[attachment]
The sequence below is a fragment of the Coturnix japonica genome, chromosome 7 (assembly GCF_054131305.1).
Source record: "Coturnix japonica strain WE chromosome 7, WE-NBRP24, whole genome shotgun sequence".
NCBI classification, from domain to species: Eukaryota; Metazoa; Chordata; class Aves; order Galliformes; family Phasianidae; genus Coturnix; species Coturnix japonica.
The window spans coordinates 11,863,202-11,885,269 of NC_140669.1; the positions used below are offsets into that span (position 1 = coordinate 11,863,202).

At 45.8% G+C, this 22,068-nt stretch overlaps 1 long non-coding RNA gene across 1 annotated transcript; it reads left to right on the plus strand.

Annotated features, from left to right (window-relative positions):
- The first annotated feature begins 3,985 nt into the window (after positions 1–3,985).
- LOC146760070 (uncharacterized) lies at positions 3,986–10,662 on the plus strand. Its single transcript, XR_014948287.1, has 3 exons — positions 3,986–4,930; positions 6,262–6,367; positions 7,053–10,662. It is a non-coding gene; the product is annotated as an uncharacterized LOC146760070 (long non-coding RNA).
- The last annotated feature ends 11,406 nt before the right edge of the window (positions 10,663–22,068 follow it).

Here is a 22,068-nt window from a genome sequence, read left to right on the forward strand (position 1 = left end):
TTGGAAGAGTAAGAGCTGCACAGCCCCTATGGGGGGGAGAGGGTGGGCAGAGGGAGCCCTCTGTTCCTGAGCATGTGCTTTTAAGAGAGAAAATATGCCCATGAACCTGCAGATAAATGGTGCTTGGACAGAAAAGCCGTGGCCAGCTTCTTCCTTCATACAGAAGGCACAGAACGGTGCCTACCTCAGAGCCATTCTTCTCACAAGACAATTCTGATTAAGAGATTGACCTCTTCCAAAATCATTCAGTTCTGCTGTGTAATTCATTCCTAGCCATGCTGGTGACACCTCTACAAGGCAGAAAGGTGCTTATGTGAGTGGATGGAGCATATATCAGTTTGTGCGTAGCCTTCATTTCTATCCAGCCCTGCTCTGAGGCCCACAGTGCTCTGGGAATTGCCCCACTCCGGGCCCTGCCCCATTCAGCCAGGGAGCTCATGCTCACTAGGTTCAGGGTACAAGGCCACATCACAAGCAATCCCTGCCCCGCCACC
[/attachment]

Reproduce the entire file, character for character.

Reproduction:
The sequence below is a fragment of the Coturnix japonica genome, chromosome 7 (assembly GCF_054131305.1).
Source record: "Coturnix japonica strain WE chromosome 7, WE-NBRP24, whole genome shotgun sequence".
NCBI classification, from domain to species: Eukaryota; Metazoa; Chordata; class Aves; order Galliformes; family Phasianidae; genus Coturnix; species Coturnix japonica.
The window spans coordinates 11,863,202-11,885,269 of NC_140669.1; the positions used below are offsets into that span (position 1 = coordinate 11,863,202).

At 45.8% G+C, this 22,068-nt stretch overlaps 1 long non-coding RNA gene across 1 annotated transcript; it reads left to right on the plus strand.

Annotated features, from left to right (window-relative positions):
- The first annotated feature begins 3,985 nt into the window (after positions 1–3,985).
- LOC146760070 (uncharacterized) lies at positions 3,986–10,662 on the plus strand. Its single transcript, XR_014948287.1, has 3 exons — positions 3,986–4,930; positions 6,262–6,367; positions 7,053–10,662. It is a non-coding gene; the product is annotated as an uncharacterized LOC146760070 (long non-coding RNA).
- The last annotated feature ends 11,406 nt before the right edge of the window (positions 10,663–22,068 follow it).

Here is a 22,068-nt window from a genome sequence, read left to right on the forward strand (position 1 = left end):
TTGGAAGAGTAAGAGCTGCACAGCCCCTATGGGGGGGAGAGGGTGGGCAGAGGGAGCCCTCTGTTCCTGAGCATGTGCTTTTAAGAGAGAAAATATGCCCATGAACCTGCAGATAAATGGTGCTTGGACAGAAAAGCCGTGGCCAGCTTCTTCCTTCATACAGAAGGCACAGAACGGTGCCTACCTCAGAGCCATTCTTCTCACAAGACAATTCTGATTAAGAGATTGACCTCTTCCAAAATCATTCAGTTCTGCTGTGTAATTCATTCCTAGCCATGCTGGTGACACCTCTACAAGGCAGAAAGGTGCTTATGTGAGTGGATGGAGCATATATCAGTTTGTGCGTAGCCTTCATTTCTATCCAGCCCTGCTCTGAGGCCCACAGTGCTCTGGGAATTGCCCCACTCCGGGCCCTGCCCCATTCAGCCAGGGAGCTCATGCTCACTAGGTTCAGGGTACAAGGCCACATCACAAGCAATCCCTGCCCCGCCACC